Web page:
Euro bearish views dominant
Some analysts, including in-house expert Valeria Bednarik, still observe that while mid term the downleg still qualifies as corrective, indications are "there is still not much buying interest around" Valeria notes.
As the picture stands, scrutiny through inter-banking commentaries suggests large institutions continue to like selling into strength for now. Wels Fargo or RBS views portray the bearish sentiment currently established in the Euro, expecting the corrective action to last a few more days.
There are other banking institutions like Westpac or Rabobank still maintaining 'patiently' buy dip views in their daily technical reports.
In the London session, sellers are reportedly tipped around 1.2890 - coincidentally Asian high - with sizeable stops eyed once price can make it through a high of 1.2920. If instead, risk-off trading settles in Europe today, this may ensue another attempt at 1.2835/40 stops held yesterday ahead of 21 & 200 day MA, which come combined with the Sep 12 lows.
Spain the main focus
For today, further nerves-driven moves may be expected, with EU risk headlines - delays in Spanish bailout, impasse on fiscal union agreements - to potentially still benefit the downside.
The rationale behind the Euro heaviness is largely driven by the stubbornness of Spain to request the rescue, with unnerved investors being forced to blow Spanish bonds back wider - currently back above 6% - and subsequently press the Euro lower. There is a say that "if the mountain won't come to Muhammad then Muhammad must go to the mountain."
While market may still wary of selling more Euros ahead of the Spanish aid request, latest WSJ headlines quoting Rajoy, suggest he will hold out any assistance until yields go higher, thus at own sellers peril, looks like each short term EUR strength still presents opportunities short the pair.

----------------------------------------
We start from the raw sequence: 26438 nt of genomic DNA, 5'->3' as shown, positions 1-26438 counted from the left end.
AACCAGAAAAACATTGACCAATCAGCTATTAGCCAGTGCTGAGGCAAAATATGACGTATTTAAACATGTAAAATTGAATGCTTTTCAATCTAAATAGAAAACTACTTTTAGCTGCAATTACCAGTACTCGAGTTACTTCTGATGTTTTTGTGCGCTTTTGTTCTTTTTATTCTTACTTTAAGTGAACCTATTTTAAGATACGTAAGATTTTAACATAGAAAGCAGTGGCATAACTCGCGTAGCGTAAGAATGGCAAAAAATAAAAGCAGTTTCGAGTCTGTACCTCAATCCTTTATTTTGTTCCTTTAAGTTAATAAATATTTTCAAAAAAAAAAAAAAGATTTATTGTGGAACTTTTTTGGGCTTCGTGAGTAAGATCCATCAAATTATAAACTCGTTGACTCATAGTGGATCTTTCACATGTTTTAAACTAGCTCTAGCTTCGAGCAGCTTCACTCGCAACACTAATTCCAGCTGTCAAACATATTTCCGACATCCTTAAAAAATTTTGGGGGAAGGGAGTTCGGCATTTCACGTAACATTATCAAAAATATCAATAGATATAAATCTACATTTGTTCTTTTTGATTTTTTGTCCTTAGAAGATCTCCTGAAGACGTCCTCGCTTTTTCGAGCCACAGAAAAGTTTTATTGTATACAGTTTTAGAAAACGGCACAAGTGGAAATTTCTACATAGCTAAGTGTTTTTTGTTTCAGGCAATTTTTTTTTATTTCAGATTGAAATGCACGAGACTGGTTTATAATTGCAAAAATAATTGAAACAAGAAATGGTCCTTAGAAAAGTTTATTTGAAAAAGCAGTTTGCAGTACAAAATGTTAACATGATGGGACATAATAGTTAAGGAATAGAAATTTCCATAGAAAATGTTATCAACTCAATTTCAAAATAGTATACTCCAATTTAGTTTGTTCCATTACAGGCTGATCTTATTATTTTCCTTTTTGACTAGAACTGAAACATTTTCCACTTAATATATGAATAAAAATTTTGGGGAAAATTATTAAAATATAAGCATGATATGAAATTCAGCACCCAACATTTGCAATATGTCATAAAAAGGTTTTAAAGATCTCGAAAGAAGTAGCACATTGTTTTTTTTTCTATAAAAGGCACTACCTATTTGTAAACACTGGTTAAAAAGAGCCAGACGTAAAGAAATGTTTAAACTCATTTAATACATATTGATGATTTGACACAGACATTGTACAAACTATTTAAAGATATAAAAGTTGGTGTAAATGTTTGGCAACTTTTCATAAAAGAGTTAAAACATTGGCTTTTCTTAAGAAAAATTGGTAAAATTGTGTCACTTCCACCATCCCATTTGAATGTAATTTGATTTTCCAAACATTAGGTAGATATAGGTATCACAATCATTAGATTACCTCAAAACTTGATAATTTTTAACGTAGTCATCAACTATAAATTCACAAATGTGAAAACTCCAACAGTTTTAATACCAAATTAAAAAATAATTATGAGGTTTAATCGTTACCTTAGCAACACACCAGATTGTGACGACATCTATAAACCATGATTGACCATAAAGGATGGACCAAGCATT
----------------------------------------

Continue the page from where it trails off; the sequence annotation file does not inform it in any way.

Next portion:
Asked on the bailout prospects, Mr Rajoy said, "At the moment, I cannot tell you." He said the government has to first work out whether or nor the conditions attached are "reasonable". He added that if yields were "too high for too long, I can assure you 100 per cent that I would ask for this bailout."
As stated by Desmond Supple and Guy Mandy, Fixed Income Researchers at Nomura; "If Spain continues to delay requesting aid, we fear that the 10yr part of the curve could see yields rise closer to 7%." NAB tends to agree with Nomura: "The bond market has already started voting with it feet here, and risks is that prevarication will see Spanish yields spike back towards the mid-July highs of 7.5%." Inevitably, if yields in the periphery go up, Euro is likely to suffer.
Additionally, today we should also get Spanish planned structural reform and budget measures "which can form the basis for the reforms likely to be demanded by Spain’s EU partners and accepted by the ECB as the conditions for secondary market purchases of Spanish debt" Analysts at NAB noted.
Another risk event Euro buyers may be facing in today's trading is, as NAB Strategists commented in Asia, "the risk that Moody’s may act to slash Spain’s credit rating to junk."